UNIVERSITY PARK, Pa. — Faculty and staff from across Penn State came together Aug. 15-16 at University Park in support of entrepreneurship teaching and learning at the fifth annual ENTI Summer Gathering. ENTI, launched is 2013, is Penn State’s Intercollege Minor in Entrepreneurship and Innovation.
Nearly 60 faculty and staff members from seven colleges and five campuses attended the retreat that featured a keynote address, panel discussions and workshops aimed at supporting Penn State’s growing interdisciplinary community of entrepreneurship teachers.
In his keynote address, Andrew Muirhead, vice president, Product Division Original Equipment Innovation at Lufthansa Technik AG, described his role in making intrapreneurship, or innovation within an existing company, a driving force in one of the largest aviation organizations in the world.
“An intrapreneur is someone who innovates within a corporate environment—someone who is a fighter, but is more comfortable within the confines and safety net of an established business.”
--Andrew Muirhead, vice president, Product Division Original Equipment Innovation at Lufthansa Technik AG
According to Muirhead, less than five percent of employees engage in intrapreneurial activity. He described how a customer focus mindset, design thinking, creative atmospheres and workshops that push engineers out of their comfort zones, and team funding competitions have been integral in developing an innovative culture at both Lufthansa Technik and the Lufthansa Group as a whole. He attributes the success of the division he founded in 2002 and still spearheads and which makes the company more than $90 million in annual revenues, to this focus on intrapreneurship.
He addressed many of the roadblocks intrapreneurs often face in a corporate environment, included conformity, short sightedness, intolerance of failure, and silo thinking. He also described how passion for your work, pushing boundaries, tolerating risks, and learning from failure are key attributes to success.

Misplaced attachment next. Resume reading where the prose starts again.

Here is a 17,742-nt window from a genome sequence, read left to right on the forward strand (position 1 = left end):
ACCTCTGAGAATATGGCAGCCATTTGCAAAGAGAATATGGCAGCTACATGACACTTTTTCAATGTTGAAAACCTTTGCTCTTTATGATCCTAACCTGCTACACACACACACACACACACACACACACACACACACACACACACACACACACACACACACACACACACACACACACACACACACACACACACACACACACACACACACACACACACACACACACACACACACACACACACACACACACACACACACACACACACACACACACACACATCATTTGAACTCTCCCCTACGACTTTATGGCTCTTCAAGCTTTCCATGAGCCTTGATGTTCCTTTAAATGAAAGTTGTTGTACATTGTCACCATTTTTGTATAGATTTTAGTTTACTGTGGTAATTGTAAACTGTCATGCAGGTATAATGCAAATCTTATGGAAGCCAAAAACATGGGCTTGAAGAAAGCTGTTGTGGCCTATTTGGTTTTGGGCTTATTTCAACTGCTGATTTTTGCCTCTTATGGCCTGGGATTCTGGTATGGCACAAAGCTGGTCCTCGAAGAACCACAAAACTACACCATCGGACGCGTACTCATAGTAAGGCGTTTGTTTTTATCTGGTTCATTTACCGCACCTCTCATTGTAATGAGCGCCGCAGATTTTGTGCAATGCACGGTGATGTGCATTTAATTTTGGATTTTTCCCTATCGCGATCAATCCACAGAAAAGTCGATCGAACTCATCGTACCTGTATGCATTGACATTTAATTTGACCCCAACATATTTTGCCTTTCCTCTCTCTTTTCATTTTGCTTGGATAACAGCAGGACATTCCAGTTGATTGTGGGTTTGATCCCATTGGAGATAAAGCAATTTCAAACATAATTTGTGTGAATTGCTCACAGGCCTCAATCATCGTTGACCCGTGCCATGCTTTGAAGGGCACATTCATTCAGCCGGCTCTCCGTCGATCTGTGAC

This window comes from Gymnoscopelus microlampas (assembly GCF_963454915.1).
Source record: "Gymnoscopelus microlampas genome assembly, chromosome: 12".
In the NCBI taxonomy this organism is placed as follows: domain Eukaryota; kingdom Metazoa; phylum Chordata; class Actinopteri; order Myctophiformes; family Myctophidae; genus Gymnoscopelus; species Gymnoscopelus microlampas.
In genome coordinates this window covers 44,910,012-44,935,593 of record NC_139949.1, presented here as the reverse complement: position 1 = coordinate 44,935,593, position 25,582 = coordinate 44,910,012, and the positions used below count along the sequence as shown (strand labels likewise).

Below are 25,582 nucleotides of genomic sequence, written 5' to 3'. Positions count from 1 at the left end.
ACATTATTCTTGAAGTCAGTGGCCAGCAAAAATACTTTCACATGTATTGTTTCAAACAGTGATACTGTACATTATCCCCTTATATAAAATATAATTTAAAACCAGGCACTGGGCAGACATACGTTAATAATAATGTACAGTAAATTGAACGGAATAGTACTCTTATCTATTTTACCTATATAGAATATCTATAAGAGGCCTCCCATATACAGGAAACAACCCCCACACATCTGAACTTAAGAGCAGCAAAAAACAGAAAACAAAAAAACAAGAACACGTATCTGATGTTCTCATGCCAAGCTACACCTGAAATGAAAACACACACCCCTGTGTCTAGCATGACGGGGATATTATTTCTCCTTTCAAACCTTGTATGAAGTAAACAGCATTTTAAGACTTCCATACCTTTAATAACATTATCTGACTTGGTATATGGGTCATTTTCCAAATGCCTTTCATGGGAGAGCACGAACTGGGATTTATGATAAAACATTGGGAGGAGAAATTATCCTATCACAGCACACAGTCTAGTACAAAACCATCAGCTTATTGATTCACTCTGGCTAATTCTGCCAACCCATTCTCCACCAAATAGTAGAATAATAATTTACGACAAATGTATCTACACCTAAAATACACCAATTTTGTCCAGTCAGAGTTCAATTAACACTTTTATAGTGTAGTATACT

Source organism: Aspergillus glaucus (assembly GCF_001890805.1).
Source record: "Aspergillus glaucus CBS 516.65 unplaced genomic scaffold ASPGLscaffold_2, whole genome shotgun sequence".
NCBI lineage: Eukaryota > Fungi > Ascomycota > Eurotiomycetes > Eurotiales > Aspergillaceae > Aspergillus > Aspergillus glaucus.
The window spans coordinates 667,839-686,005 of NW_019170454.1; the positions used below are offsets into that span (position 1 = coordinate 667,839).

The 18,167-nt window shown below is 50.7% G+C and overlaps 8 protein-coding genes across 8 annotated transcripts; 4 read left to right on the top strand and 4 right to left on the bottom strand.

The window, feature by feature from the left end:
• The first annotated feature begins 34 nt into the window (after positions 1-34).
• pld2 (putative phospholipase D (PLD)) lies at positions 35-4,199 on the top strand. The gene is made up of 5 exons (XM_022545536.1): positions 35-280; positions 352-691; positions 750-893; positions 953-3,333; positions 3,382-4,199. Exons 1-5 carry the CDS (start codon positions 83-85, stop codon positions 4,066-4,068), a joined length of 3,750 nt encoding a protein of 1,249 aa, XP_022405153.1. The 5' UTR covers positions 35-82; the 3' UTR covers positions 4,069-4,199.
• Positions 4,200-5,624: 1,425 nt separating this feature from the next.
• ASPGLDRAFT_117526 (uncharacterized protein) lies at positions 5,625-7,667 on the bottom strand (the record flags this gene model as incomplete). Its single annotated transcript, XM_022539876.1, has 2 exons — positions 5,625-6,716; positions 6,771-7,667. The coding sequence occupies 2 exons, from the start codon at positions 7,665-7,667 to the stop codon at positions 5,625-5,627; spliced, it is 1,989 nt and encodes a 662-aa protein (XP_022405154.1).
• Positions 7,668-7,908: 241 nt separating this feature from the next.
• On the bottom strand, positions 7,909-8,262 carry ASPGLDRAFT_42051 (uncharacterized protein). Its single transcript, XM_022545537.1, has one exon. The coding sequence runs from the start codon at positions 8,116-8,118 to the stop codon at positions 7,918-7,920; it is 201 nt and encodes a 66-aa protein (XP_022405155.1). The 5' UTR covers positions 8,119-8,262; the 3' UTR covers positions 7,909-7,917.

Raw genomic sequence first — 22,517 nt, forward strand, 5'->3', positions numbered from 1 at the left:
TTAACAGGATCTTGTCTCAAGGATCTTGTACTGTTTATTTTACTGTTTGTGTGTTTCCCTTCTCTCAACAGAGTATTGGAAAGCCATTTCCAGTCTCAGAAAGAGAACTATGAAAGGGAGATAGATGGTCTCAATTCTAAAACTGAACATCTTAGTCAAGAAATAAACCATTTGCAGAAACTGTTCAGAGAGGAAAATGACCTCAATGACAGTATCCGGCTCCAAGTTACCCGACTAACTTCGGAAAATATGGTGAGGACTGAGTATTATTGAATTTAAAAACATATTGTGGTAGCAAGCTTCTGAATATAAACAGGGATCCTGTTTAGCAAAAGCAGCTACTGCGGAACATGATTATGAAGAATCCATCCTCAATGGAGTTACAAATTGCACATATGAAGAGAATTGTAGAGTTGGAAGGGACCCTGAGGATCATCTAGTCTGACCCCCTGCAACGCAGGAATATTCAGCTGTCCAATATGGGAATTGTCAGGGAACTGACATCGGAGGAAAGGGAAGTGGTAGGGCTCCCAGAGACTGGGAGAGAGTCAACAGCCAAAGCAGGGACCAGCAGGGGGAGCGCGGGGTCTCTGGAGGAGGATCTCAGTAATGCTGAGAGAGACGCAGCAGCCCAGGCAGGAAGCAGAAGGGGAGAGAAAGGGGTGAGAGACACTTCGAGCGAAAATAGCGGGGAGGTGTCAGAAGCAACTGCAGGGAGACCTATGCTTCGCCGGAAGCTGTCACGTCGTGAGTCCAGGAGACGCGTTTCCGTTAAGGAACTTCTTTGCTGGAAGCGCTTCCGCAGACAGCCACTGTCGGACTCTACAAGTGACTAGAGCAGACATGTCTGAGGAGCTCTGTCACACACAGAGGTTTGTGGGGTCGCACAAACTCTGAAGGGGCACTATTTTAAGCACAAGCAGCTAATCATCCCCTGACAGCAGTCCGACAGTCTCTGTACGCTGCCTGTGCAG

Ashu Kumar, an instructor and ENTI coordinator at Penn State Beaver, attended Muirhead’s session, and said it helped him to make connections between his class material and the real corporate environment. “The keynote also demonstrated that it is important to have a conducive environment to let the new ideas flourish in an organization,” said Kumar.
Anne Hoag, ENTI director, was excited to gather with colleagues from across Penn State for this annual event.
“This year’s ENTI Summer Gathering brought together the biggest group ever of Penn State entrepreneurship educators and I saw so much enthusiasm for our mission—to become a leader in entrepreneurship teaching and learning. Words I heard throughout all the sessions and workshops were 'collaborate,' 'connect,' and 'create'—they perfectly reflect the spirit of the generous, dedicated educators the ENTI family has grown into,” said Hoag.
Participants from the College of Agricultural Sciences, Smeal College of Business, Donald P. Bellisario College of Communications, College of Engineering, College of Health and Human Development, College of Information Sciences and Technology, College of the Liberal Arts, as well as from Penn State’s Abington, Altoona, Beaver, and Wilkes-Barre campuses, took part in sessions on entrepreneurship teaching approaches, practice and mindset, tools and technology, community engagement, and marketing and storytelling. Faculty and staff from Invent Penn State, Penn State Outreach, Penn State Small Business Development Center, Schreyer Institute for Teaching Excellence, Teaching and Learning with Technology (TLT), Undergraduate Education, and University Libraries were also on hand to lead and participate in sessions.
Alan Rieck, assistant vice president and assistant dean for Undergraduate Education, said that entrepreneurship and innovation are essential elements of an effective and meaningful education, and praised the work of entrepreneurship educators across Penn State.
“The work of the people who are providing specific opportunities for students across colleges and campuses is tremendously important. This yearly gathering provides an opportunity for those individuals to network, learn new ways to effectively teach entrepreneurship and innovation, and work together to promote and grow these opportunities for students throughout Penn State,” said Rieck.
The ENTI minor is an intercollege program administered by the Office of Undergraduate Education, and is available to students in any University Park college as well as those at Penn State Abington, Beaver, Behrend, and Berks. Visit enti.psu.edu for more information.